Calendar of Events

November 13, 2017 - 10:00 AM to 3:30 PM

Knowledge Across Borders: A Celebration of US-Mexico Scholarly Exchanges

International collaboration has fueled the development of a number of research projects at UMass Amherst, including the Large Millimeter Telescope Alfonso Serrano, a collaboration between UMass Amherst and Instituto Nacional de Astrotisica, Optica y Electronica. This is the world's largest single-dish, steerable, millimeter-wavelength telescope designed specifically for astronomical observations in the wavelength range of 0.85-4mm.

It allows us to explore the formation and evolution of planetary systems, stars, blackholes, and galaxies. And it would not have been possible without partnerships across U.S. and Mexico borders. The event will also feature an interdisciplinary panel highlighting other cross-border collaborations between Five College faculty and their Mexico-based collaborators.

Please join us on Monday, November 13th, 2017 at 10:00am!

Itinerary:

10:00am- WELCOME & OPENING REMARKS: 

Location: Old Chapel, Great Hall

  • Sonia E. Alvarez, Director, Center for Latin American, Caribbean, and Latino Studies
  • Kumble R. Subbaswamy, Chancellor, University of Massachusetts Amherst
  • Marcelette G. Williams, Senior Vice President, Academic Affairs, UMass President’s Office
  • James Leheny, Former Associate Chancellor, UMass Amherst
  • Emilio Rabasa, Consul General of Mexico Consulate, Boston

10:45am- BREAK:

  • Hosted by International Programs Office

11:00am- LARGE MILLIMETER TELESCOPE/GRAN TELESCOPIO MILIMÉTRICO ALFONSO SERRANO COLLABORATION PANEL:

  • Moderator: Dr. Alexandra PopeUMass Astronomy & Five College Astronomy Departments
  • David Hughes, Director, LMT/GTM, National Institute of Astrophysics, Optics, and Electronics (INAOE)
  • James Lowenthal, Smith College Department of Astronomy & Five College Advisory Department
  • Itziar Aretxaga, National Institute of Astrophysics, Optics, and Electronics (INAOE)
  • Miguel Chávez, National Institute of Astrophysics, Optics, and Electronics (INAOE)
  • Irene Cruz-González, Instituto de Astronomía, Universidad Nacional Autónoma de México
  • Shep Doeleman, Harvard-Smithsonian Center for Astrophysics

12:30pm- LUNCHEON:

  • Hosted by CLACLS, UMass History Department, and Smith College Office of the President

1:45pm- COLLABORATIONS IN THE SOCIAL SCIENCES:

  • Moderator: Katherine S. NewmanTorrey Little Professor of Sociology
  • Respondent: Ellen J. Pader, UMass, Department of Landscape Architecture andRegional Planning
  • Luiz Amaral, UMass, Director of Spanish and Portuguese Studies
  • Fernando Armstrong-Fumero, Smith College, Department of Anthropology
  • Ventura Perez, UMass, Archeology Department
  • Laura Briggs, UMass Chair, Women, Gender, Sexuality Studies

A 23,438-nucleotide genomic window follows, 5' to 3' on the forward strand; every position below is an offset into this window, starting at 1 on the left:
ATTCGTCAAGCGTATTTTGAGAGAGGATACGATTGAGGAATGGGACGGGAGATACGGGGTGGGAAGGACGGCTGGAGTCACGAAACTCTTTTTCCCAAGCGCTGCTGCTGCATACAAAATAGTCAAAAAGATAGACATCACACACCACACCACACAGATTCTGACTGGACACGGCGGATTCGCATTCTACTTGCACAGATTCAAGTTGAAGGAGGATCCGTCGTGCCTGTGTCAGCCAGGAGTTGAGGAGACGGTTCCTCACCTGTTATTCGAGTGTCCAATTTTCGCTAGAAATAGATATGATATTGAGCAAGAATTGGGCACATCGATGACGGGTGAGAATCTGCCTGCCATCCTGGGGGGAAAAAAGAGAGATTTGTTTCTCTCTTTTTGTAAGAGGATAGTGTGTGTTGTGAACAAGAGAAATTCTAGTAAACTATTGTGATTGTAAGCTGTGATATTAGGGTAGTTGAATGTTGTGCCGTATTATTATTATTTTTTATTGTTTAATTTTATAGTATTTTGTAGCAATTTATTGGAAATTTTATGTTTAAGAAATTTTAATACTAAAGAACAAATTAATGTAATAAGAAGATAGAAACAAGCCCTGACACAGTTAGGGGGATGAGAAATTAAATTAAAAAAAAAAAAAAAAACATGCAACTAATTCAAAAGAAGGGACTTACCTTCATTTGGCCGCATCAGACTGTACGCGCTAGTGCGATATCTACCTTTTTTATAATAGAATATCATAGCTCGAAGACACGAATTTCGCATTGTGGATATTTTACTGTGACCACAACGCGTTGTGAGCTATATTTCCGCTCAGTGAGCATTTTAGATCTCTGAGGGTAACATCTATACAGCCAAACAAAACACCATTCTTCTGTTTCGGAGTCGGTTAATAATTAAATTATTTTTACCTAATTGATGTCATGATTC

3:30pm- CONCLUDING REMARKS:

  • Kalpen Trivedi, Associate Provost, International Programs

October 26, 2017 - 11:15 AM to 12:30 PM

The Return of the Maya: Indigenous and Autonomous Organizing

Join us in a conversation about the return of Mayan Organizing in Guatemala! Thursday Oct. 26, 11:00-12:30pm, CLACLS Lounge, Machmer W31D

A talk by Edgar Perez López, Director of DESGUA. DESGUA is a grassroots organization and network of community groups in Guatemala and the United States working to create economic and educational development with and for returned migrants and Mayan communities in Guatemala.

Every year DESGUA tours the United States to share the story of how the organization is building the Guatemalan Dream in relation to community empowerment, social enterprises, and sustainable development. Their talks offer an overview of their organization and cover topics such as the history of Guatemala, the current expansion of neoliberal policies, the oppression against indigenous communities, the roots of Guatemalan migration, and Mayan cosmology.

 

October 16, 2017 - 4:00 PM to 6:00 PM

Venezuela's New Political Landscape and the Current Crisis: An Open Debate

In August 2017, after months of social unrest and facing a deepening economic crisis, the government of Nicolás Maduro installed a Constituent Assembly of dubious electoral origins that overrides powers of all other democratically elected officials and institutions in the country. Confronting generalized international rejection, during its first month in power the Constituent Assembly has laid bare an authoritarian power grab, cracking down on dissent, claiming its authority over all branches of government –including the National Assembly controlled by the opposition–and extending its mandate from six months to up to two years.

 

A recent move to “speed-up” overdue elections for state governors while ordering investigations of top opposition leaders for ‘treason’ has divided the opposition between groups willing to participate in regional elections, and those who call for abstention. In this context, hopes for a democratic and negotiated solution of the Venezuelan conflict are waning. With a fragmented opposition and an emboldened government, multilateral diplomatic initiatives for talks have been stalled for months. The United States’ sanctions, and the Trump’s administration threats of military actions have further complicated the prospects of a negotiated and democratic solution for Venezuela.